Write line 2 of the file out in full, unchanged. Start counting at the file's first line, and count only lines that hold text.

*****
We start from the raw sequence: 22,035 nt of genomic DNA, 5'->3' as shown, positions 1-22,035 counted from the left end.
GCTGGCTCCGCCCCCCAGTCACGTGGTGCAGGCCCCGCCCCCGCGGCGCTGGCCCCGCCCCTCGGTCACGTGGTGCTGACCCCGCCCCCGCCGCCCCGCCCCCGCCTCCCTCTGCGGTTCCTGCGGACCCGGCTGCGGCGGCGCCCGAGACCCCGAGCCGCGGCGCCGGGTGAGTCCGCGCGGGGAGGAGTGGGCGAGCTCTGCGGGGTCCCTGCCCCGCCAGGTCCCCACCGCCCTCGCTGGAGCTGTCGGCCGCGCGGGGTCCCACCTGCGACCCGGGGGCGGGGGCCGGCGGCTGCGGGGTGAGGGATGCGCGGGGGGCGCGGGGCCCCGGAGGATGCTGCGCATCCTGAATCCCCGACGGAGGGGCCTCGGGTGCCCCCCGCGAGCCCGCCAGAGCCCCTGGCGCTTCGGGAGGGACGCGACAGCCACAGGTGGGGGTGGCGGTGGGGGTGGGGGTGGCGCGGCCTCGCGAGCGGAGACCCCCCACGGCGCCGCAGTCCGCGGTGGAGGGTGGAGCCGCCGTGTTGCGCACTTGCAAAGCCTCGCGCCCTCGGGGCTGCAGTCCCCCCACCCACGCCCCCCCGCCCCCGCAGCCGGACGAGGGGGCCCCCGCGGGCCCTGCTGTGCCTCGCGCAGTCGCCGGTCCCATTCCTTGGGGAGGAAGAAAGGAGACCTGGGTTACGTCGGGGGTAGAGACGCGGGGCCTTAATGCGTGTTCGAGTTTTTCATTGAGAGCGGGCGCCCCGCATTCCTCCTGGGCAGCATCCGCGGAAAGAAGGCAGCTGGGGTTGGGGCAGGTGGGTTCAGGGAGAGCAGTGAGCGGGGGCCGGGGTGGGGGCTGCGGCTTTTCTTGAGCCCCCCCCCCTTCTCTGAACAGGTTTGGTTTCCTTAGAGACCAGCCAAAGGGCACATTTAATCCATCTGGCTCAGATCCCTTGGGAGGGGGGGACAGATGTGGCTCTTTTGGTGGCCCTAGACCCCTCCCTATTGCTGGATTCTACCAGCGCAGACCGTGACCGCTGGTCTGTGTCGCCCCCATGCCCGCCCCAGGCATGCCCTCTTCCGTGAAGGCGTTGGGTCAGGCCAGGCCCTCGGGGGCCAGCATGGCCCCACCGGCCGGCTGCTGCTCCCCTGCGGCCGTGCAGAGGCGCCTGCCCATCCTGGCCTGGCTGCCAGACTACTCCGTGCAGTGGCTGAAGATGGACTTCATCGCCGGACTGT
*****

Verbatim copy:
GCTGGCTCCGCCCCCCAGTCACGTGGTGCAGGCCCCGCCCCCGCGGCGCTGGCCCCGCCCCTCGGTCACGTGGTGCTGACCCCGCCCCCGCCGCCCCGCCCCCGCCTCCCTCTGCGGTTCCTGCGGACCCGGCTGCGGCGGCGCCCGAGACCCCGAGCCGCGGCGCCGGGTGAGTCCGCGCGGGGAGGAGTGGGCGAGCTCTGCGGGGTCCCTGCCCCGCCAGGTCCCCACCGCCCTCGCTGGAGCTGTCGGCCGCGCGGGGTCCCACCTGCGACCCGGGGGCGGGGGCCGGCGGCTGCGGGGTGAGGGATGCGCGGGGGGCGCGGGGCCCCGGAGGATGCTGCGCATCCTGAATCCCCGACGGAGGGGCCTCGGGTGCCCCCCGCGAGCCCGCCAGAGCCCCTGGCGCTTCGGGAGGGACGCGACAGCCACAGGTGGGGGTGGCGGTGGGGGTGGGGGTGGCGCGGCCTCGCGAGCGGAGACCCCCCACGGCGCCGCAGTCCGCGGTGGAGGGTGGAGCCGCCGTGTTGCGCACTTGCAAAGCCTCGCGCCCTCGGGGCTGCAGTCCCCCCACCCACGCCCCCCCGCCCCCGCAGCCGGACGAGGGGGCCCCCGCGGGCCCTGCTGTGCCTCGCGCAGTCGCCGGTCCCATTCCTTGGGGAGGAAGAAAGGAGACCTGGGTTACGTCGGGGGTAGAGACGCGGGGCCTTAATGCGTGTTCGAGTTTTTCATTGAGAGCGGGCGCCCCGCATTCCTCCTGGGCAGCATCCGCGGAAAGAAGGCAGCTGGGGTTGGGGCAGGTGGGTTCAGGGAGAGCAGTGAGCGGGGGCCGGGGTGGGGGCTGCGGCTTTTCTTGAGCCCCCCCCCCTTCTCTGAACAGGTTTGGTTTCCTTAGAGACCAGCCAAAGGGCACATTTAATCCATCTGGCTCAGATCCCTTGGGAGGGGGGGACAGATGTGGCTCTTTTGGTGGCCCTAGACCCCTCCCTATTGCTGGATTCTACCAGCGCAGACCGTGACCGCTGGTCTGTGTCGCCCCCATGCCCGCCCCAGGCATGCCCTCTTCCGTGAAGGCGTTGGGTCAGGCCAGGCCCTCGGGGGCCAGCATGGCCCCACCGGCCGGCTGCTGCTCCCCTGCGGCCGTGCAGAGGCGCCTGCCCATCCTGGCCTGGCTGCCAGACTACTCCGTGCAGTGGCTGAAGATGGACTTCATCGCCGGACTGT